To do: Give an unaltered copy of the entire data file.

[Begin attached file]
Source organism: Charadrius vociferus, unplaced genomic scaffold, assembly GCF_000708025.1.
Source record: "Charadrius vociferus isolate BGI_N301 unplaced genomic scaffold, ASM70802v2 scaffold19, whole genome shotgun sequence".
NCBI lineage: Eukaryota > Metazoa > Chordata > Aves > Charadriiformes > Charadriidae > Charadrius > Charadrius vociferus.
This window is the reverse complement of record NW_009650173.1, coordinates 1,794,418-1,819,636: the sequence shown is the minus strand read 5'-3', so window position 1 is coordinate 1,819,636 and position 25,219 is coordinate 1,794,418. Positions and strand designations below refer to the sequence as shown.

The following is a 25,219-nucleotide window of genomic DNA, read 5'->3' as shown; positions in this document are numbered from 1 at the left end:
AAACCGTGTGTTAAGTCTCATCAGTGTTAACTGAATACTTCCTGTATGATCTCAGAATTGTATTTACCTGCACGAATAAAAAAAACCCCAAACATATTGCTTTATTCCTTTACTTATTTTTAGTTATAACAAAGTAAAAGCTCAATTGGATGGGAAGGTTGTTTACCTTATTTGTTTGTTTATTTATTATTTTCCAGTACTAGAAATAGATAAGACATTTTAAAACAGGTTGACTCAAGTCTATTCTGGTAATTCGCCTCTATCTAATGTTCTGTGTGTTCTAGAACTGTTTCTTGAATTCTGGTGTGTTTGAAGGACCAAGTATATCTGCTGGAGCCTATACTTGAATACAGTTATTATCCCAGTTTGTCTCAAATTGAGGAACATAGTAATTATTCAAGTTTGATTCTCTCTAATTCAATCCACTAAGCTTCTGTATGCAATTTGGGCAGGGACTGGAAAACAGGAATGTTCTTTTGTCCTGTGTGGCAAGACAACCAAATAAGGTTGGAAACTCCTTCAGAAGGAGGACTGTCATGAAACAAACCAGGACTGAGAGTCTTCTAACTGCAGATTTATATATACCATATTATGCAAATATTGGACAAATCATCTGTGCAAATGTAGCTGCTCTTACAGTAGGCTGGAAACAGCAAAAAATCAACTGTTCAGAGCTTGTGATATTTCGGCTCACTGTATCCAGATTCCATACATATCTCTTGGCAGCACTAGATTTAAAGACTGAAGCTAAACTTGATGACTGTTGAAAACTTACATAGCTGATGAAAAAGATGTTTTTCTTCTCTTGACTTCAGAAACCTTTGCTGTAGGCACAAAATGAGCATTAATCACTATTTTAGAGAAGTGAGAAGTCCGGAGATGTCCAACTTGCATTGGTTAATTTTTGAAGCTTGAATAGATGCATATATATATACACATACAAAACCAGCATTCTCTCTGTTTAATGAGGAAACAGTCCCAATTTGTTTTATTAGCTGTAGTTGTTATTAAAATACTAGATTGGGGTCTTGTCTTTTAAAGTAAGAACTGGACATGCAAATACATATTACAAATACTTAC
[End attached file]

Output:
Source organism: Charadrius vociferus, unplaced genomic scaffold, assembly GCF_000708025.1.
Source record: "Charadrius vociferus isolate BGI_N301 unplaced genomic scaffold, ASM70802v2 scaffold19, whole genome shotgun sequence".
NCBI lineage: Eukaryota > Metazoa > Chordata > Aves > Charadriiformes > Charadriidae > Charadrius > Charadrius vociferus.
This window is the reverse complement of record NW_009650173.1, coordinates 1,794,418-1,819,636: the sequence shown is the minus strand read 5'-3', so window position 1 is coordinate 1,819,636 and position 25,219 is coordinate 1,794,418. Positions and strand designations below refer to the sequence as shown.

The following is a 25,219-nucleotide window of genomic DNA, read 5'->3' as shown; positions in this document are numbered from 1 at the left end:
AAACCGTGTGTTAAGTCTCATCAGTGTTAACTGAATACTTCCTGTATGATCTCAGAATTGTATTTACCTGCACGAATAAAAAAAACCCCAAACATATTGCTTTATTCCTTTACTTATTTTTAGTTATAACAAAGTAAAAGCTCAATTGGATGGGAAGGTTGTTTACCTTATTTGTTTGTTTATTTATTATTTTCCAGTACTAGAAATAGATAAGACATTTTAAAACAGGTTGACTCAAGTCTATTCTGGTAATTCGCCTCTATCTAATGTTCTGTGTGTTCTAGAACTGTTTCTTGAATTCTGGTGTGTTTGAAGGACCAAGTATATCTGCTGGAGCCTATACTTGAATACAGTTATTATCCCAGTTTGTCTCAAATTGAGGAACATAGTAATTATTCAAGTTTGATTCTCTCTAATTCAATCCACTAAGCTTCTGTATGCAATTTGGGCAGGGACTGGAAAACAGGAATGTTCTTTTGTCCTGTGTGGCAAGACAACCAAATAAGGTTGGAAACTCCTTCAGAAGGAGGACTGTCATGAAACAAACCAGGACTGAGAGTCTTCTAACTGCAGATTTATATATACCATATTATGCAAATATTGGACAAATCATCTGTGCAAATGTAGCTGCTCTTACAGTAGGCTGGAAACAGCAAAAAATCAACTGTTCAGAGCTTGTGATATTTCGGCTCACTGTATCCAGATTCCATACATATCTCTTGGCAGCACTAGATTTAAAGACTGAAGCTAAACTTGATGACTGTTGAAAACTTACATAGCTGATGAAAAAGATGTTTTTCTTCTCTTGACTTCAGAAACCTTTGCTGTAGGCACAAAATGAGCATTAATCACTATTTTAGAGAAGTGAGAAGTCCGGAGATGTCCAACTTGCATTGGTTAATTTTTGAAGCTTGAATAGATGCATATATATATACACATACAAAACCAGCATTCTCTCTGTTTAATGAGGAAACAGTCCCAATTTGTTTTATTAGCTGTAGTTGTTATTAAAATACTAGATTGGGGTCTTGTCTTTTAAAGTAAGAACTGGACATGCAAATACATATTACAAATACTTAC